Last update: 15:00 | 16/04/2018
French photographer Réhahn has added a bunch of brocade products made by H’Mong and Dao Do ethnic minority people living in the mountainous northwestern region to his Precious Heritage Museum in the ancient town of Hoi An.
Tourists in Hoi An will be able to experience brocade, the traditional highly decorative fabrics of the northwestern ethnic minorities, and feel the breath of nature inside handmade brocade products.
In early April, the Precious Heritage Museum was more exciting than ever with the presence of 10 H’Mong and Dao Do brocade craftswomen from the far-away mountainous town of Sapa. They came to Hoi An at the invitation of Réhahn to introduce the beauty of the mountainous northwestern region, and the culture and the craft of brocade weaving of ethnic minority people. They also instructed the visitors how to weave brocade in different techniques and with various patterns.
Réhahn said his love for Vietnam, especially its ethnic heritage, has guided him to travel across the country to take photos of colorfully diverse ethnic groups.
The passion for photography has taken him to more than 35 countries but he decided to settle in Hoi An and opened the Precious Heritage Museum, which now displays 35 Vietnamese traditional costumes, 200 photos capturing the natural beauty and people’s daily life, and stories and information about 54 ethnic groups in Vietnam available in Vietnamese, English and French.
The museum is nowhere else but his home at 26 Phan Boi Chau Street, Hoi An City, Quang Nam Province.
After more than one year since the museum was opened to visitors in January 2017, the French photographer early this month added brocade products to his collection. Réhahn said the idea appeared during his trip to Sapa in July 2017. He was really impressed by brocade products made by H’Mong and Dao Do tribal groups there so he decided to bring brocade products to Hoi An and introduce the brocade weaving craft to local and international visitors.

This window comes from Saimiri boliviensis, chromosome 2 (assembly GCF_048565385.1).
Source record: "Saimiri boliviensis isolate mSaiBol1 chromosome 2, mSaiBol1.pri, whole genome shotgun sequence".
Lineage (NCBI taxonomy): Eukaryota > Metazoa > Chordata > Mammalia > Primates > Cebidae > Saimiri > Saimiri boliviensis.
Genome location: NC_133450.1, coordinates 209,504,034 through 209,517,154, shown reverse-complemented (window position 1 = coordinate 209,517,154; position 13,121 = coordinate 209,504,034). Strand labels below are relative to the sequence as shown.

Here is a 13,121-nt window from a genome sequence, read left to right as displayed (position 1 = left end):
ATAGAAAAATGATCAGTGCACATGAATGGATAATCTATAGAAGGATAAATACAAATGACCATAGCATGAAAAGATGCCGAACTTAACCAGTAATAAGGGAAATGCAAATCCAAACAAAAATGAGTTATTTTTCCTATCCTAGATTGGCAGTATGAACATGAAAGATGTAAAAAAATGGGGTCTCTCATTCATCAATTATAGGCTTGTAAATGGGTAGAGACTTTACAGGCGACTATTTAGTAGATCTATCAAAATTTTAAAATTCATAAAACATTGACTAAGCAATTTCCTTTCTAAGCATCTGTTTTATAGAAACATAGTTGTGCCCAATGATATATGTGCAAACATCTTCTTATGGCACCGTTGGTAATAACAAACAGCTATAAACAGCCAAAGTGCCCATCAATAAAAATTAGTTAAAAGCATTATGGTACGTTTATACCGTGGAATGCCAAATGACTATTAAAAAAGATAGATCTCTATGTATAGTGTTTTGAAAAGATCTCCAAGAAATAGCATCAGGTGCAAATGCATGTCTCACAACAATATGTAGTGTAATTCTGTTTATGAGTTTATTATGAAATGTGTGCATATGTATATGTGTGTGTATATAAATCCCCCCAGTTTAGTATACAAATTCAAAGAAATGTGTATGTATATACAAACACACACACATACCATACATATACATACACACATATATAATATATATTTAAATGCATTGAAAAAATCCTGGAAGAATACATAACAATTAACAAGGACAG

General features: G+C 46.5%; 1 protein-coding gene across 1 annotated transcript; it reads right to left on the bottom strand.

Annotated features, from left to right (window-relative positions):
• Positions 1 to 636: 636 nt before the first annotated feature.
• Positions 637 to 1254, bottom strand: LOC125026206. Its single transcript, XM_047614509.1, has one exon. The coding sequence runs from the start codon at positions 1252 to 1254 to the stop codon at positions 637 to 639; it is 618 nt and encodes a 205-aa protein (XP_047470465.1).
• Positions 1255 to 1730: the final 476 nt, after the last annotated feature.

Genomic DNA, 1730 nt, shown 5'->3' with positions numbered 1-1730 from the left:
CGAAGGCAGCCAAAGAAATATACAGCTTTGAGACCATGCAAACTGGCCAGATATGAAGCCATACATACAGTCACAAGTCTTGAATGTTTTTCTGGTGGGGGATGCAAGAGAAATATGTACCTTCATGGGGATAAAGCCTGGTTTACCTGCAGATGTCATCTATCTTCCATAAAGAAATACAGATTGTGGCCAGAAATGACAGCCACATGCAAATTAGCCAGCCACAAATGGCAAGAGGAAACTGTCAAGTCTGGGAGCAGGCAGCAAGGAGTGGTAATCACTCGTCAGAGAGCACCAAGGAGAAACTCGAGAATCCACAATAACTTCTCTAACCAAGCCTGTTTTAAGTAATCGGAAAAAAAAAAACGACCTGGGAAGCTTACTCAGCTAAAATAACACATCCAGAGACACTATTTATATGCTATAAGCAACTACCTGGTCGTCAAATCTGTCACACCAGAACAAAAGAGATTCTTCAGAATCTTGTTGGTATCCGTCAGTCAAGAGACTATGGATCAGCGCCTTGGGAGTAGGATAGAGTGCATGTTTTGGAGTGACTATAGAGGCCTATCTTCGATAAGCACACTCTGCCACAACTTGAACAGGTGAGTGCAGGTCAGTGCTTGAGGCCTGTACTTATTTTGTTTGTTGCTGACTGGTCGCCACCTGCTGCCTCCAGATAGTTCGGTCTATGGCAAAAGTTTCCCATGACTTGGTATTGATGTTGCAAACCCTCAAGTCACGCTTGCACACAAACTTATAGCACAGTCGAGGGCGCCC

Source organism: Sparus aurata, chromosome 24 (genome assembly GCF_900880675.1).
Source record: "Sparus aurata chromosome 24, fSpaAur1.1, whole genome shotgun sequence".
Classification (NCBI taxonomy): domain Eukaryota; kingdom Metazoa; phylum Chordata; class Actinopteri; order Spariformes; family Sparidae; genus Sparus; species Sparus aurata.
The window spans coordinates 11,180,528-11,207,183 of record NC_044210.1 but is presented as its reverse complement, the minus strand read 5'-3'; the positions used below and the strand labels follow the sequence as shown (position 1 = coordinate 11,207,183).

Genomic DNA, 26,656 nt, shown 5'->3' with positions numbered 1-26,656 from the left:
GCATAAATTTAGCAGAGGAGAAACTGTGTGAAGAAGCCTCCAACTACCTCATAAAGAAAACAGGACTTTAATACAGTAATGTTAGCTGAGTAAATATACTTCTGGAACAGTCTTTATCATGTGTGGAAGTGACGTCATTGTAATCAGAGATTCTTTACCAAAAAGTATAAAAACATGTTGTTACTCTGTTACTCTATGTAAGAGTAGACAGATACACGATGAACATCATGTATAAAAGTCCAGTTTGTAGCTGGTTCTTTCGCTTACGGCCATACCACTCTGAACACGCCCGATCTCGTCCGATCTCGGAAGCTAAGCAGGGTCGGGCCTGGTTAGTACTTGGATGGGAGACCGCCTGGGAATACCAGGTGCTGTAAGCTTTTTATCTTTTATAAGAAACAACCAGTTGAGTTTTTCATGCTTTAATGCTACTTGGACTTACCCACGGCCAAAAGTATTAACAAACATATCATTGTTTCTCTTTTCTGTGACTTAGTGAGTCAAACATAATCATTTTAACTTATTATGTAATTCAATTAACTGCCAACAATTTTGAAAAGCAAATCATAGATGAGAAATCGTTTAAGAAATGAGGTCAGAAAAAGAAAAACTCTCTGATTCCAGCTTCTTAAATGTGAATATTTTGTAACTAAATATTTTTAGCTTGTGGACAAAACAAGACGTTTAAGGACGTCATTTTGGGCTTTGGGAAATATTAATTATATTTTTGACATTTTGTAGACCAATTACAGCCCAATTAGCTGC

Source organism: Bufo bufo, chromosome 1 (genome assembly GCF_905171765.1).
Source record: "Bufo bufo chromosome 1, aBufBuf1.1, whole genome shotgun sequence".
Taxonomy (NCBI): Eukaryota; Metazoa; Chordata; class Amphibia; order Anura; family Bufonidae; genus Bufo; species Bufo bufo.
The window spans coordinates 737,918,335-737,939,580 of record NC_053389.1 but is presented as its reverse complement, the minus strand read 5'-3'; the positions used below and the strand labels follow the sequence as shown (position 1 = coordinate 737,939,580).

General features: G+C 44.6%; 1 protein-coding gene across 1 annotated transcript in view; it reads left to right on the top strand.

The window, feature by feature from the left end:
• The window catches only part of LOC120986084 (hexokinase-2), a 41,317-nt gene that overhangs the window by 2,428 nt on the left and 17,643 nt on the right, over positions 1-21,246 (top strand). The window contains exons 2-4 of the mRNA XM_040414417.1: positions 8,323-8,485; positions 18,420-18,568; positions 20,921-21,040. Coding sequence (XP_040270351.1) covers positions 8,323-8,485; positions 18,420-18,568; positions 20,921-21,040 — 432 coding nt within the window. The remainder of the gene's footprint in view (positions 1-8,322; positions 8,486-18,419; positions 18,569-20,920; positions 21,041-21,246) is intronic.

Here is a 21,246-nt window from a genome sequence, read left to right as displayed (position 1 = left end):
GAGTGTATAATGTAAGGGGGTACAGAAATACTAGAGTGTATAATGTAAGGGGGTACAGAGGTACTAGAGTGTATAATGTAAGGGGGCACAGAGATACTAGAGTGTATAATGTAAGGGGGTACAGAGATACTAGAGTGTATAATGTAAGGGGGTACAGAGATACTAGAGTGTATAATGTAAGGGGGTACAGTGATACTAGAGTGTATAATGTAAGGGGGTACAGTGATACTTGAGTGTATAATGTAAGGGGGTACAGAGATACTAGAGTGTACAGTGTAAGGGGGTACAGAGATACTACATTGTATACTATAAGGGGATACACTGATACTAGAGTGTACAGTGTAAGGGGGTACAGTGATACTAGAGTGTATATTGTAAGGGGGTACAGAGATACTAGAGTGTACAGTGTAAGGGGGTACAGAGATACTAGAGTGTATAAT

Vo Phung, director of the Hoi An Culture and Sports Center, described Réhahn as a unique person for his contribution to preserving the Vietnamese traditional culture and promoting a multicultural Hoi An.
Réhahn was born in Normandy, France. He had travelled to 35 countries before settling in Hoi An in 2011. The French photographer is particularly renowned for his portraits of people in Vietnam, Cuba and India.
In January 2014, Réhahn released a photo book named Mosaic of Contrasts, whose copies have been sold in 29 countries around the world. The book is a compilation of 150 photos taken by Réhahn in the first three years he lived in Vietnam, capturing the exquisite landscape and the diversity of cultures in the country. With very few words written in English or French, Réhahn lets the photos tell the stories, leaving the viewers eager to turn the page.
Réhahn also usually posts his artworks on his Facebook page, which has more than 410,000 followers.
In a trip to France in late March as part of celebrations for the 45th anniversary of Vietnam-France diplomatic relations, Vietnamese Party General Secretary Nguyen Phu Trong chose Réhahn’s “Hidden Smile” photo as a present for French President Emmanuel Macron.
A craftswoman is instructing a visitor how to weave brocade
Réhahn and the old woman in his photo “Hidden Smile” which was given to French President Emmanuel Macron by Vietnamese Party General Secretary Nguyen Phu Trong last month
Many local and foreign tourists visit Réhahn’s Precious Heritage Museum to learn about brocade and brocade weaving